he had no control to kill the latter, and, vice versa, that the latter was specially created to be disposed of by the former. This superstitious view of life ran through his being like the thin blue vein through the whitest marble, giving the eye rest from the weariness of continued unvarying color. I have heard him frequently quote the couplet, There's a divinity that shapes our ends, Rough-hew them how we will. For many years I subscribed for and kept on our office table the Westminster and Edinburgh Review and a number of other English periodicals. Besides them I purchased the works of Spencer, Darwin, and the utterances of other English scientists, all of which I devoured with great relish. I endeavored, but had little success in inducing Lincoln to read them. Occasionally he would snatch one up and peruse it for a little while, but he soon threw it down with the suggestion that it was entirely too heavy for an ordinary mind to digest. In 1856 I purchased in New
General James Longstreet, From Manassas to Appomattox, Chapter 27: Gettysburg-Second day. (search)
cipher telegram to inform General Halleck, commander-in-chief, that in the event of his having no opportunity to attack, and should he find the Confederates moving to interpose between him and Washington, he would fall back on his supplies at Westminster. Report of Committee, vol. i. p. 488. But my right division was then nearer to Westminster, and our scouting parties of infantry were within rifle range of the road leading to that point and to Washington. So it would have been convenient, Westminster, and our scouting parties of infantry were within rifle range of the road leading to that point and to Washington. So it would have been convenient, after holding our threatening attitude till night, to march across his line at dark, in time to draw other troops to close connection before the next morning. Prompt to the order the combat opened, followed by artillery of the other corps, and our artillerists measured up to the better metal of the enemy by vigilant work. Hood's lines were not yet ready. After a little practice by the artillery, he was properly adjusted and ordered to bear down upon the enemy's left, but he was not prompt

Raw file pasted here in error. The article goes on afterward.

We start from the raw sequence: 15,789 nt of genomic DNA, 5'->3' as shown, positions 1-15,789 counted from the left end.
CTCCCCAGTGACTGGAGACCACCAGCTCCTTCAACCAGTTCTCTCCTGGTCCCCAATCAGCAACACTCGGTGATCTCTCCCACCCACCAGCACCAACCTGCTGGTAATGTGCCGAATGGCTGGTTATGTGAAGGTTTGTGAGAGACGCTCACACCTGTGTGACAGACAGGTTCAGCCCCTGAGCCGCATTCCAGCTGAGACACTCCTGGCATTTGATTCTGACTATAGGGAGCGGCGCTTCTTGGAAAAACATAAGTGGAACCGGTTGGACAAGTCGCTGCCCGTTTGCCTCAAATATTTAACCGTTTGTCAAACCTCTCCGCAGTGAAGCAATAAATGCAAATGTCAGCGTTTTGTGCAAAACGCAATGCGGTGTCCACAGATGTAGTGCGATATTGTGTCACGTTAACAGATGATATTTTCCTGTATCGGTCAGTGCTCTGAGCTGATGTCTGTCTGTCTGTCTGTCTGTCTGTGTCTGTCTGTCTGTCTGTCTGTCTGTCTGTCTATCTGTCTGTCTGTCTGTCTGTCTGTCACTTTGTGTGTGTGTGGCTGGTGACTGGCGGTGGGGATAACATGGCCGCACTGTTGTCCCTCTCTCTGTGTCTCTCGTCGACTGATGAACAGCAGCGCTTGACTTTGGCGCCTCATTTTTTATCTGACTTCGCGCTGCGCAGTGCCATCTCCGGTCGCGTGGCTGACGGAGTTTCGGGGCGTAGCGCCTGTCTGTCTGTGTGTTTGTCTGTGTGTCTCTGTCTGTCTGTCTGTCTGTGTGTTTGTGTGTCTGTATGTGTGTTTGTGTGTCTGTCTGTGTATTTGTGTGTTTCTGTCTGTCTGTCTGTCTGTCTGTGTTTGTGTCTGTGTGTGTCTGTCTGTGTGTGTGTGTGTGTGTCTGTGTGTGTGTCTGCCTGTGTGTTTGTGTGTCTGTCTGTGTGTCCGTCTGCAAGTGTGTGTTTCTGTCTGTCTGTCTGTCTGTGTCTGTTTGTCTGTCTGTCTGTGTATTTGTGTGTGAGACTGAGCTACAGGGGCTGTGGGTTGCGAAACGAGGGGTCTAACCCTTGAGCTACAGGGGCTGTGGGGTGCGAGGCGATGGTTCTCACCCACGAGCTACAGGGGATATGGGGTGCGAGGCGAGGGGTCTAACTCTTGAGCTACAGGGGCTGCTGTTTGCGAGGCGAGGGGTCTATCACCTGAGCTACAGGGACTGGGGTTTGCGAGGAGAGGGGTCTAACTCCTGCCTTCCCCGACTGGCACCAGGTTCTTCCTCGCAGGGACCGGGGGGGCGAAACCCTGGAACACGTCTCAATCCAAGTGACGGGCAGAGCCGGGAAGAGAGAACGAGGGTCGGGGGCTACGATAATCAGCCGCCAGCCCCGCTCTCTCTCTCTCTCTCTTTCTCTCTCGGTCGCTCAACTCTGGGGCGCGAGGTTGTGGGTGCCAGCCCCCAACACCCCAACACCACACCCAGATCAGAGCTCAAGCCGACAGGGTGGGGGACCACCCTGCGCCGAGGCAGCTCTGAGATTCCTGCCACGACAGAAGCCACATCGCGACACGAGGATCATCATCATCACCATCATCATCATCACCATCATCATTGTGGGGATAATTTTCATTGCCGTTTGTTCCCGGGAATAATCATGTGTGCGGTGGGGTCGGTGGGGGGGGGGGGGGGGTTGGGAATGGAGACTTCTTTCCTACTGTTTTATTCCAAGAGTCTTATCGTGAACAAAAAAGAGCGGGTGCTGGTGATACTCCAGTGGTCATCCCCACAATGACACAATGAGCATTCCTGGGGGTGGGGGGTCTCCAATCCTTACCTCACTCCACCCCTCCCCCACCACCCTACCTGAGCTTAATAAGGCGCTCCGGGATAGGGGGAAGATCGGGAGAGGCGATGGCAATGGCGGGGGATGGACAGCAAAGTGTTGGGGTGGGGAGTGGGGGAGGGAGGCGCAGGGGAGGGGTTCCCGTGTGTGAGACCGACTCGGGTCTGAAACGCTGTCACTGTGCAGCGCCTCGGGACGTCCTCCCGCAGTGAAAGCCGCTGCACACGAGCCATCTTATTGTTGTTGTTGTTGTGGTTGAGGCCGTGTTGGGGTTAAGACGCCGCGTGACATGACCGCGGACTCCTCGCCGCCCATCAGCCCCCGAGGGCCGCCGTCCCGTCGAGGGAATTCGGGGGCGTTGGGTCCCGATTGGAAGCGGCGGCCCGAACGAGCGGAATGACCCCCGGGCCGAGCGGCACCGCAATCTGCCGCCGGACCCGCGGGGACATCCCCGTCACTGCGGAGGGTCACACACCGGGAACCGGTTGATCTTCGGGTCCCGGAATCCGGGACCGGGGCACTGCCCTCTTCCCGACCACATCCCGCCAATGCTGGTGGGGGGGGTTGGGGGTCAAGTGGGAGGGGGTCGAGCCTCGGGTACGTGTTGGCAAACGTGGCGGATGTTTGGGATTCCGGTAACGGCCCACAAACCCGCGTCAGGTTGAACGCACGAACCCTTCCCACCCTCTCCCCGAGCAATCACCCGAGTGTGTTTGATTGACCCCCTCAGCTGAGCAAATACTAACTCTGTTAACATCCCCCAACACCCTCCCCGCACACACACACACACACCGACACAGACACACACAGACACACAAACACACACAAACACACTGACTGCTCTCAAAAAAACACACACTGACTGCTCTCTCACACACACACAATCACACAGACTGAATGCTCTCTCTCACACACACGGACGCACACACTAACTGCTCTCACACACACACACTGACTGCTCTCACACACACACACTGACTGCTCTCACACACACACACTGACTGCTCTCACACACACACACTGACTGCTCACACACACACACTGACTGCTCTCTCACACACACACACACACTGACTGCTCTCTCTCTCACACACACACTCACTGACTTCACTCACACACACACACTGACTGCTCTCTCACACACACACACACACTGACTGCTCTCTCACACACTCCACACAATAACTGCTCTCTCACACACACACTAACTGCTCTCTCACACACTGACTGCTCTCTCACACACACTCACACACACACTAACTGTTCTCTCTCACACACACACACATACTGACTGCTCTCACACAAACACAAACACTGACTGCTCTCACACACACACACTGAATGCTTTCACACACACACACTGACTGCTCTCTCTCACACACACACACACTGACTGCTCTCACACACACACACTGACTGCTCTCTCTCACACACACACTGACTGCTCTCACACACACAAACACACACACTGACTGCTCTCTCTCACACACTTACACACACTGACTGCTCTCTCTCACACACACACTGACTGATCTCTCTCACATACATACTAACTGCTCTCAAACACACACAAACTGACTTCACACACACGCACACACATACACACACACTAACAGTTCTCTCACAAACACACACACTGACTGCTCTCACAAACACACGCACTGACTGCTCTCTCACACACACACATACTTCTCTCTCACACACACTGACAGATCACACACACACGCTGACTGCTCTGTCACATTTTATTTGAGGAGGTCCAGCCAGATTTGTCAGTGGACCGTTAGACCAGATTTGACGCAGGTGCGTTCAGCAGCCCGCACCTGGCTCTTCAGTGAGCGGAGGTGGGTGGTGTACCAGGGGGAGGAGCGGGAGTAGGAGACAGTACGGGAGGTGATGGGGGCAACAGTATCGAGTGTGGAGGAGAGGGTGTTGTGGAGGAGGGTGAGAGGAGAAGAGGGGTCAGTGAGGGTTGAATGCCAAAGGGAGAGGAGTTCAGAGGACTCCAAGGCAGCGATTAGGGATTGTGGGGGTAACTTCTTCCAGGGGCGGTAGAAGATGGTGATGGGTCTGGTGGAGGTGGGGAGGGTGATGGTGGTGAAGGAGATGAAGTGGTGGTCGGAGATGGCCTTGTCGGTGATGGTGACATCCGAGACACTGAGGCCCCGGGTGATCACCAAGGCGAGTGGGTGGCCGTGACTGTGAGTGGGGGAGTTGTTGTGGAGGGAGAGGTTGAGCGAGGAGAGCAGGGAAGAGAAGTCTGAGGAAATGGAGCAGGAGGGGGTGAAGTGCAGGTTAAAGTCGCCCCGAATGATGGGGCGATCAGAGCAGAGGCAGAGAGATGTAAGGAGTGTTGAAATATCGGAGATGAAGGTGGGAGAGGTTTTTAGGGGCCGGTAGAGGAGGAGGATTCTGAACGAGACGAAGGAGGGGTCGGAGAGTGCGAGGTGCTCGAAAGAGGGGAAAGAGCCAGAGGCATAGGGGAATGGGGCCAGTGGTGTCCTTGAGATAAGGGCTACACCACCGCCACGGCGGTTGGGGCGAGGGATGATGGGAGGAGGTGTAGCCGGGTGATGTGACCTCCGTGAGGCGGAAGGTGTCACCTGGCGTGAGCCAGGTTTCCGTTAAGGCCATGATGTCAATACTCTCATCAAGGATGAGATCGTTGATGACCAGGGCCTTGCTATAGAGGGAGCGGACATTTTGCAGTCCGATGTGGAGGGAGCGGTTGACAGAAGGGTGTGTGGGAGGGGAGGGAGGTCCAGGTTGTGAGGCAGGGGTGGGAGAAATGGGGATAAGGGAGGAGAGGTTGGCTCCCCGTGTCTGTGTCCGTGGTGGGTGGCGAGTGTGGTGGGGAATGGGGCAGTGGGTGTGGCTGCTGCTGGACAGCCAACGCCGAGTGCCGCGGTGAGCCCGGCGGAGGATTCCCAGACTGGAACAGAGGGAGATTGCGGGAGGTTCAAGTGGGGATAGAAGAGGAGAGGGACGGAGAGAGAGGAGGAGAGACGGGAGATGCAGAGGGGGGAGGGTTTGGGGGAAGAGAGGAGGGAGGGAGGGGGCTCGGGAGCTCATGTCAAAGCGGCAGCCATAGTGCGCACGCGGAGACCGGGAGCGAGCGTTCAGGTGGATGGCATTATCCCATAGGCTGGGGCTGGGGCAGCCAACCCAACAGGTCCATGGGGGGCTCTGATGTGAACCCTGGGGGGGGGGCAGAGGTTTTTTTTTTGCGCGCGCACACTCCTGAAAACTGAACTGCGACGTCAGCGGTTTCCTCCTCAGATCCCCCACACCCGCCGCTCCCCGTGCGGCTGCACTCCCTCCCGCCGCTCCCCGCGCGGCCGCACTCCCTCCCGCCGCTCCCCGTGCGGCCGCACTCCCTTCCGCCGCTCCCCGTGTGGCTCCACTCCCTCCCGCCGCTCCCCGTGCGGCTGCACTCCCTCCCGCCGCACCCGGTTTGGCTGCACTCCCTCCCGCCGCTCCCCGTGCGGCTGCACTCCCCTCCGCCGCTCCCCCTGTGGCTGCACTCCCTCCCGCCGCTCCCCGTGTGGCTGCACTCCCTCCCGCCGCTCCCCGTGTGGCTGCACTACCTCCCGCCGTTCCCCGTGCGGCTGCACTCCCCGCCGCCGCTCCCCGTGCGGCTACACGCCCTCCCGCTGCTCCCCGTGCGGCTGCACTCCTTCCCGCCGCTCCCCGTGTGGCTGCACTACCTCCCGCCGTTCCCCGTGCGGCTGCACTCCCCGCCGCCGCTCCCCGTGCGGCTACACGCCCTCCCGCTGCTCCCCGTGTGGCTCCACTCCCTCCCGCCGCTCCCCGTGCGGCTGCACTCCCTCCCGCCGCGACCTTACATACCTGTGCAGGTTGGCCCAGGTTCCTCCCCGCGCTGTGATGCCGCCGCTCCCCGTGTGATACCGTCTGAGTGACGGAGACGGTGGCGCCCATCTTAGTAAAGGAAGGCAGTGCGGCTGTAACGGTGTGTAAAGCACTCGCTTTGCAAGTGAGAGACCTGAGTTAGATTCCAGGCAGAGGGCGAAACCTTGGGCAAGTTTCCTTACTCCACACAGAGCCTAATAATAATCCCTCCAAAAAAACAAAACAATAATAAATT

General James Longstreet, From Manassas to Appomattox, Chapter28: Gettysburg-Third day. (search)
Horatio Rogers, Jr. Third Brigade, Brig.-Gen. Frank Wheaton, Col. David J. Nevin ; 62d N. Y., Col. David J. Nevin, Lieut.-Col. Theodore B. Hamilton; 93d Pa., Maj. John I. Nevin; 98th Pa., Maj. John B. Kohler; 102d Pa., Guarding wagon-train at Westminster, and not engaged in the battle. Col. John W. Patterson; 139th Pa., Col. Frederick H. Collier, Lieut.-Col. William H. Moody. Artillery Brigade, Col. Charles H. Tompkins; Mass. Light, 1st Batt. (A), Capt. William H. McCartney; N. Y. Light, 1sthe right flank. Lieut.-Col. Greely S. Curtis; 1st N. J., Maj. M. H. Beaumont; 1st Pa., Col. John P. Taylor, 3d Pa., Lieut.-Col. E. S. Jones; 3d Pa. Heavy Art., Section Batt. H, Serving as light artillery. Capt. W. D. Rank. Second Brigade, At Westminster, etc., and not engaged in the battle. Col. Pennock Huey; 2d N. Y., Lieut.-Col. Otto Harhaus; 4th N. Y., Lieut.-Col. Augustus Pruyn; 6th Ohio (10 cos.), Maj. William Stedman; 8th Pa., Capt. William A. Corrie. Third Brigade, Col. J. Irvin Gregg;